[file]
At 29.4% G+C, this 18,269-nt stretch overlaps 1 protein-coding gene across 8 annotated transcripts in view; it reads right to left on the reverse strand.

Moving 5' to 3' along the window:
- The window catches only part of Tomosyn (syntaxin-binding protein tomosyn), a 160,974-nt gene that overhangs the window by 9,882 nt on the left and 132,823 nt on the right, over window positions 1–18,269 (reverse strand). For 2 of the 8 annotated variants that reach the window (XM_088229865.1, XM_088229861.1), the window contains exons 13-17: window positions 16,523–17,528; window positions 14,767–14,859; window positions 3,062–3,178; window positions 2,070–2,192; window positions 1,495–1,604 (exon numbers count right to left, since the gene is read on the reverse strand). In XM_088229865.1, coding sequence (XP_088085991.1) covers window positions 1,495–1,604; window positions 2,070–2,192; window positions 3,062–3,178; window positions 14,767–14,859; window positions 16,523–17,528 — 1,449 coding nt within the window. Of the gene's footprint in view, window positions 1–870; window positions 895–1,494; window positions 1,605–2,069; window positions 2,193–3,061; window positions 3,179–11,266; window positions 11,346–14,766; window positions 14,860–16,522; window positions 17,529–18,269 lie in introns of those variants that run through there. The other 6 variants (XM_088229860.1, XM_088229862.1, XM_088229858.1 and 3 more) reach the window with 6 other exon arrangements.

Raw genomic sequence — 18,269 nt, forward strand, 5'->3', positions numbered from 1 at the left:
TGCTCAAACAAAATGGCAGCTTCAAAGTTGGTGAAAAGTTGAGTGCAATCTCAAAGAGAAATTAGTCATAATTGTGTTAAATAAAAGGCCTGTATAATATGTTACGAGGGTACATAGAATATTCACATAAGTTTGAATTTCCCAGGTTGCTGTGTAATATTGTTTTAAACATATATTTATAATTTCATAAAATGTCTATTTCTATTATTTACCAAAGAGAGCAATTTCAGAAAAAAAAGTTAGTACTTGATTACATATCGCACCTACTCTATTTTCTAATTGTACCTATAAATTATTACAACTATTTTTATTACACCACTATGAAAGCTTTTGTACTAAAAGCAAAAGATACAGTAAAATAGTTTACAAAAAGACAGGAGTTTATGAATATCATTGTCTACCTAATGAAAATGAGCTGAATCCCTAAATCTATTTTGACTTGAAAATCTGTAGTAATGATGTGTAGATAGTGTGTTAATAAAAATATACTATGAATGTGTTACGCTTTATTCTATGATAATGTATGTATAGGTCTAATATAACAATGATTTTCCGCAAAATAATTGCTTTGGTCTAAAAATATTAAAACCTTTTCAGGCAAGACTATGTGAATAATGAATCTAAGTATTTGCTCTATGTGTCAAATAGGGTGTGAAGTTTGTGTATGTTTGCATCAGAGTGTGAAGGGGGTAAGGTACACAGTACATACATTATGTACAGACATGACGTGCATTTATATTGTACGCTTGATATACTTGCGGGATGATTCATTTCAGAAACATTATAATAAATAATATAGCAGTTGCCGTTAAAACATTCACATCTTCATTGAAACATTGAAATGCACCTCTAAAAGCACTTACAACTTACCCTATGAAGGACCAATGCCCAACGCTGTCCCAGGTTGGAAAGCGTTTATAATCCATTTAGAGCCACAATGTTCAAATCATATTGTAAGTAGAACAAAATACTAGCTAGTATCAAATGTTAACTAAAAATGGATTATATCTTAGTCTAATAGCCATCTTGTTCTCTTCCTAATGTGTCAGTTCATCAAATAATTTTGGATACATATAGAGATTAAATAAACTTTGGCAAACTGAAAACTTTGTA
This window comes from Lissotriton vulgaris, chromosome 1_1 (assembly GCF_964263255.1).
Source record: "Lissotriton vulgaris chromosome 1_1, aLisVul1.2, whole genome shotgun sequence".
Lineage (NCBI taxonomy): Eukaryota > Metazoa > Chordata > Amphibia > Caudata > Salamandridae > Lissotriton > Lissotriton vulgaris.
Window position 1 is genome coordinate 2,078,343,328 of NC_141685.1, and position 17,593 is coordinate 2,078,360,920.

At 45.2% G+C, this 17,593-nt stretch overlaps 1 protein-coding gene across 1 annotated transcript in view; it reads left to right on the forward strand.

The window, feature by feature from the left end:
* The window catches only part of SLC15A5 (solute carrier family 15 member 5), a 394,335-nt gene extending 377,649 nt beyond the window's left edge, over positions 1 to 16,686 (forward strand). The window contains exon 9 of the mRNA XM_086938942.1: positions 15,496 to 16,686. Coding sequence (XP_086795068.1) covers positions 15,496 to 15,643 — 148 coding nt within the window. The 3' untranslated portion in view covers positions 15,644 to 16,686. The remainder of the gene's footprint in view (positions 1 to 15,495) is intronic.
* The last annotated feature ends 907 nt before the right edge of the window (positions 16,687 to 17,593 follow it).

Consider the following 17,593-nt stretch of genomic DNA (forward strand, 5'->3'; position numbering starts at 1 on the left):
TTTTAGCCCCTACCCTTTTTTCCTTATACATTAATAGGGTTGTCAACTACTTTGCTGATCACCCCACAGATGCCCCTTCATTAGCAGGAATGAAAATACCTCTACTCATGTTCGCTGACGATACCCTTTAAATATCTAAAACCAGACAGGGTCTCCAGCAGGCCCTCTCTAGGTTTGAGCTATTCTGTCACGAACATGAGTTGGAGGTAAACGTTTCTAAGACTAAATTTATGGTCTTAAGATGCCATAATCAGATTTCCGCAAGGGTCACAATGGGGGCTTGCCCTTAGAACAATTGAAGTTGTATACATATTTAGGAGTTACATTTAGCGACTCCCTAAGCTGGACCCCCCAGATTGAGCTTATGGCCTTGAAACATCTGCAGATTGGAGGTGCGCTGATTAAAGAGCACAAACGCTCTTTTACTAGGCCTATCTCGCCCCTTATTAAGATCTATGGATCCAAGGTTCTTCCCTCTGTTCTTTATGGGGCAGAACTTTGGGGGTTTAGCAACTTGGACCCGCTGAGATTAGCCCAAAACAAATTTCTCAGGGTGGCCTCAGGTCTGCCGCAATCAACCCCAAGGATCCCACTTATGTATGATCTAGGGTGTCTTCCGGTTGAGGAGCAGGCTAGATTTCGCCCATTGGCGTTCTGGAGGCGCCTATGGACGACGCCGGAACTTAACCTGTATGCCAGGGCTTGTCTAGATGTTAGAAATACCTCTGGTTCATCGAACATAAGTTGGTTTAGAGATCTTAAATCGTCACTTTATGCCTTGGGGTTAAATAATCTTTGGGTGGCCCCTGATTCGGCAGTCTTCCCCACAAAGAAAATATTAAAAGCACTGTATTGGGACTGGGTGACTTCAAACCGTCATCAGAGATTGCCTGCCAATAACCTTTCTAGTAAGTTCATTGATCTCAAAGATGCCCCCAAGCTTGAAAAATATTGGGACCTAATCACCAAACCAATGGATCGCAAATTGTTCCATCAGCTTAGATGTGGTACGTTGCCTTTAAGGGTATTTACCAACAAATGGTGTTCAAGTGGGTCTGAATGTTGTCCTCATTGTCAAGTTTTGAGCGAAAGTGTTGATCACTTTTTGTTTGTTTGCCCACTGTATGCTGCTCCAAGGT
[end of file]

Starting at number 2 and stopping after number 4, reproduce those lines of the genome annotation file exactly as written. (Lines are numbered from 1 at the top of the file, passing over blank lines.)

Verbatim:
Moving 5' to 3' along the window:
- The window catches only part of Tomosyn (syntaxin-binding protein tomosyn), a 160,974-nt gene that overhangs the window by 9,882 nt on the left and 132,823 nt on the right, over window positions 1–18,269 (reverse strand). For 2 of the 8 annotated variants that reach the window (XM_088229865.1, XM_088229861.1), the window contains exons 13-17: window positions 16,523–17,528; window positions 14,767–14,859; window positions 3,062–3,178; window positions 2,070–2,192; window positions 1,495–1,604 (exon numbers count right to left, since the gene is read on the reverse strand). In XM_088229865.1, coding sequence (XP_088085991.1) covers window positions 1,495–1,604; window positions 2,070–2,192; window positions 3,062–3,178; window positions 14,767–14,859; window positions 16,523–17,528 — 1,449 coding nt within the window. Of the gene's footprint in view, window positions 1–870; window positions 895–1,494; window positions 1,605–2,069; window positions 2,193–3,061; window positions 3,179–11,266; window positions 11,346–14,766; window positions 14,860–16,522; window positions 17,529–18,269 lie in introns of those variants that run through there. The other 6 variants (XM_088229860.1, XM_088229862.1, XM_088229858.1 and 3 more) reach the window with 6 other exon arrangements.

Raw genomic sequence — 18,269 nt, forward strand, 5'->3', positions numbered from 1 at the left: